Stockton Family History in the USA

August 23, 2017.

 

The first recorded Stockton to arrive in America was Rev. Jonas Stockton, son of Rev. William Stockton of Barkenwell, County Warwick, England. He sailed to America on the ship Bona Nova, in 1620, with his son Timothy. The record lists Jonas' age as 40 and Timothy's as 14. They were both recorded as living in Elizabeth City by the Virginia Company in February 1624. Jonas' will was probated in February 1649. In their book, Johnson and Smith state: "He (Jonas) was for many years incumbent of the parishes of Elizabeth City, (N. C.) and Bermuda Hundred (Va.) and became the founder of a numerous family of descendants, many of whom have become distinguished. His Cousin, Prudence, daughter of Rev John Stockton, rector of Alchester and Kingholt, married, June 18, 1612, Edward Holyoke and became founder of the Holyoke family in America".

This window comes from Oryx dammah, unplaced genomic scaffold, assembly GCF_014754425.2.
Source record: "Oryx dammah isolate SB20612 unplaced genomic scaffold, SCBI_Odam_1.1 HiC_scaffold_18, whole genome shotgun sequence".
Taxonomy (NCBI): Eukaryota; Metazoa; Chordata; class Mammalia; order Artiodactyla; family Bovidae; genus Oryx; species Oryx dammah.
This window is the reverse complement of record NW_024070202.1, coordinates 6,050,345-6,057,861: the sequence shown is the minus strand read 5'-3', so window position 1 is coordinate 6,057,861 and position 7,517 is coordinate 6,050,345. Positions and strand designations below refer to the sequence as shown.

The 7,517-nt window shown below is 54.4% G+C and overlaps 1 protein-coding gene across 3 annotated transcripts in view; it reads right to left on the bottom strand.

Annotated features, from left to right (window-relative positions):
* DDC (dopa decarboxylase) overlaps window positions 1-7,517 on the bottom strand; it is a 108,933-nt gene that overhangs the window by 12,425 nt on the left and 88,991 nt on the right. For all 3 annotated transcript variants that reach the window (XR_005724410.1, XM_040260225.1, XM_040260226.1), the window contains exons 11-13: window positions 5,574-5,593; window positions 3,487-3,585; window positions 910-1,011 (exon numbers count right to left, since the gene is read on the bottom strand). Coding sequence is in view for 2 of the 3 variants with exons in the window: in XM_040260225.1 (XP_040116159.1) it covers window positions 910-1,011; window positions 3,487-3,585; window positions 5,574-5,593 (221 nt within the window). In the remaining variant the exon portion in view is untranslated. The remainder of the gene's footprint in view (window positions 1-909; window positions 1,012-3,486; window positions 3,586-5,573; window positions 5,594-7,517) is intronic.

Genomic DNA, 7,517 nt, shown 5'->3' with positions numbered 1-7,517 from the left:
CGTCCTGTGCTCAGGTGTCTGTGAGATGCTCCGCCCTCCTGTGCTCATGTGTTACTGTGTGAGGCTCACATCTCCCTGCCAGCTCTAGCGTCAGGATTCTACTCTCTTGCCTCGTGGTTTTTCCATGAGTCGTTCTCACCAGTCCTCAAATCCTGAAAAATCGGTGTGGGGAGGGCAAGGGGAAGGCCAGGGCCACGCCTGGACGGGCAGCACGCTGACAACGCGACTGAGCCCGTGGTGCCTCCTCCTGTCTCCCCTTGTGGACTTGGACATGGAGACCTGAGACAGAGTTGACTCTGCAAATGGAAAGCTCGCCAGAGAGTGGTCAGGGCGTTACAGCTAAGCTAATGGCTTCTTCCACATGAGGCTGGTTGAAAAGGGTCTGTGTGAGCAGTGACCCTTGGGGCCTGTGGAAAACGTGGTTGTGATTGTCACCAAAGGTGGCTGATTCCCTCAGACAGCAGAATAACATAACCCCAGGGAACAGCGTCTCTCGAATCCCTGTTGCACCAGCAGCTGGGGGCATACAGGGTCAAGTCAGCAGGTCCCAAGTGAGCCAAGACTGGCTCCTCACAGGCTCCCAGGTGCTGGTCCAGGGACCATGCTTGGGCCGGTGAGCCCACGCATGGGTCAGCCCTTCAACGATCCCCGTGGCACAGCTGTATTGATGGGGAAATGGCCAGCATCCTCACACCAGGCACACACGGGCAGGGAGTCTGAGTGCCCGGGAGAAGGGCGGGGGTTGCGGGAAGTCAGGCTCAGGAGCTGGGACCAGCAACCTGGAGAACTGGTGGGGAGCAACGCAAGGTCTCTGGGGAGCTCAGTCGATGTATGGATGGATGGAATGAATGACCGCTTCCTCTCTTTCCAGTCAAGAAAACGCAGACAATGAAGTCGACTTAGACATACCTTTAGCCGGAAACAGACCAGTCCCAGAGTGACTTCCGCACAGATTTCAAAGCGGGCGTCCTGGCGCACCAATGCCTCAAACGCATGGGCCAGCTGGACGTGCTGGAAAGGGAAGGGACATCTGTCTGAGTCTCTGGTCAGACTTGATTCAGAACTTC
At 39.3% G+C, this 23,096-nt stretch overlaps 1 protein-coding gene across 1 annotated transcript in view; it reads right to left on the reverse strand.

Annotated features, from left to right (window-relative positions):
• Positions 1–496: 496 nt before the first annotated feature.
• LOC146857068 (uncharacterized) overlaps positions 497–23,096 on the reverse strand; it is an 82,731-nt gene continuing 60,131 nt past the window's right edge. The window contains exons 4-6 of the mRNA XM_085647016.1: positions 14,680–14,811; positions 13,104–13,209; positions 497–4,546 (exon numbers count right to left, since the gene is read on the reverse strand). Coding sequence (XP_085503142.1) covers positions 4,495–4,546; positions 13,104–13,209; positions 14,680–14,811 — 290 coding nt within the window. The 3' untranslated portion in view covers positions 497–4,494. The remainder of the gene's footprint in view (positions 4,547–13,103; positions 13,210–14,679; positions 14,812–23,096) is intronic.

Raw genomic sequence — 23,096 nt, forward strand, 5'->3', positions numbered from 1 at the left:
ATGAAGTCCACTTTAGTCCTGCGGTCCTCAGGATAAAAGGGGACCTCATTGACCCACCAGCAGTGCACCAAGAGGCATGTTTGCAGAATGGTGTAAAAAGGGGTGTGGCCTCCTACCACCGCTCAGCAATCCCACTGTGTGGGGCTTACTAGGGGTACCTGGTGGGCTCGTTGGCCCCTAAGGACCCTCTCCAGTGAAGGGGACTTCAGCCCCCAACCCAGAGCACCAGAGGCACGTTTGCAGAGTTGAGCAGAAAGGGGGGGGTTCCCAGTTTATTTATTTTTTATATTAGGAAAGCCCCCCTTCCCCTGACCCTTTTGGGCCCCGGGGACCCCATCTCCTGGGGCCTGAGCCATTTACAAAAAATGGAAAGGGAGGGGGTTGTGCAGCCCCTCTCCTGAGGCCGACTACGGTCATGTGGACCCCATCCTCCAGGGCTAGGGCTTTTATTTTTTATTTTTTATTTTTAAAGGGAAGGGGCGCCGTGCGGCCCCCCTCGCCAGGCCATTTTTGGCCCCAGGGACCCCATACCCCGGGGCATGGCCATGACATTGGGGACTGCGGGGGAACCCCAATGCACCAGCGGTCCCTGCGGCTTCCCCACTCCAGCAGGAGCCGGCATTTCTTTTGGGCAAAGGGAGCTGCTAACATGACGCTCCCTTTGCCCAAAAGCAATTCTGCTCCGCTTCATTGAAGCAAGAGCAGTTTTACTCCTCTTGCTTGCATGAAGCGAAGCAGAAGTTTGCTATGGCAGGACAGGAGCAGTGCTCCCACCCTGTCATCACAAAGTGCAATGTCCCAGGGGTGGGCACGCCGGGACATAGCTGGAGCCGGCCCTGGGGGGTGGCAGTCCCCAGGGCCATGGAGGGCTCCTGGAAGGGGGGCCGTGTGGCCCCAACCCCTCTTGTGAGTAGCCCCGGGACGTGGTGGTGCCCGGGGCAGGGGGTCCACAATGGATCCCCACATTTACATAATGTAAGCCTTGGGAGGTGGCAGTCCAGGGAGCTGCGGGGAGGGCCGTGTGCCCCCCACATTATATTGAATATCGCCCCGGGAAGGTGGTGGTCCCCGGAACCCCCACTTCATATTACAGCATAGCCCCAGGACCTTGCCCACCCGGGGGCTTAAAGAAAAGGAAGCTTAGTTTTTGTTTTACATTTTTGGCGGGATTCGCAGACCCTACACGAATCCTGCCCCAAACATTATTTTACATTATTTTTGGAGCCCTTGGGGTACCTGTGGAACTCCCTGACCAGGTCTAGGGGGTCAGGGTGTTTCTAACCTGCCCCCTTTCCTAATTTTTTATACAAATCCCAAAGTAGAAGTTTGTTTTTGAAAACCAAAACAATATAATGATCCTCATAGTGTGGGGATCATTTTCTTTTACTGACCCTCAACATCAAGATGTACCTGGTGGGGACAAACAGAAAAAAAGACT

The next immigrant, in order of time, was Thomas Stockton, age 21, who sailed from London, 19 September 1635, in the ship True Love. There is no further record of him in America. So, it is assumed that he either died soon after arriving or returned to England after a short stay.
It has been reported that, a Richard Stockton appears in the New England records beginning in 1635 (no actual record has been found of this) with the last mention of him being at Charlestown (Massachusetts?) in 1649. There is a record of a Richard Stockton listed as a witness to a deed in the town of Charleston, Massachusetts in 1649.

This same or another Richard Stockton, who either moved or immigrated to Long Island sometime prior to 1656, appears on a petition requesting the release of William Wickenden. Wickenden had been imprisoned for preaching without a license in Flushing, Long Island, now in the state of New York.

This Richard purchased land and settled at Flushing around 1660. His descendants went on to become very prominent citizens in the early colonies of New York and New Jersey.. Richard Stockton (son of John Stockton, and grandson of Richard Stockton the immigrant) was a member of the Continental Congress representing New Jersey and as such was one of the signers of the Declaration of Independence (see below). For further information on this family, reference is made to Dr. Stockton's book.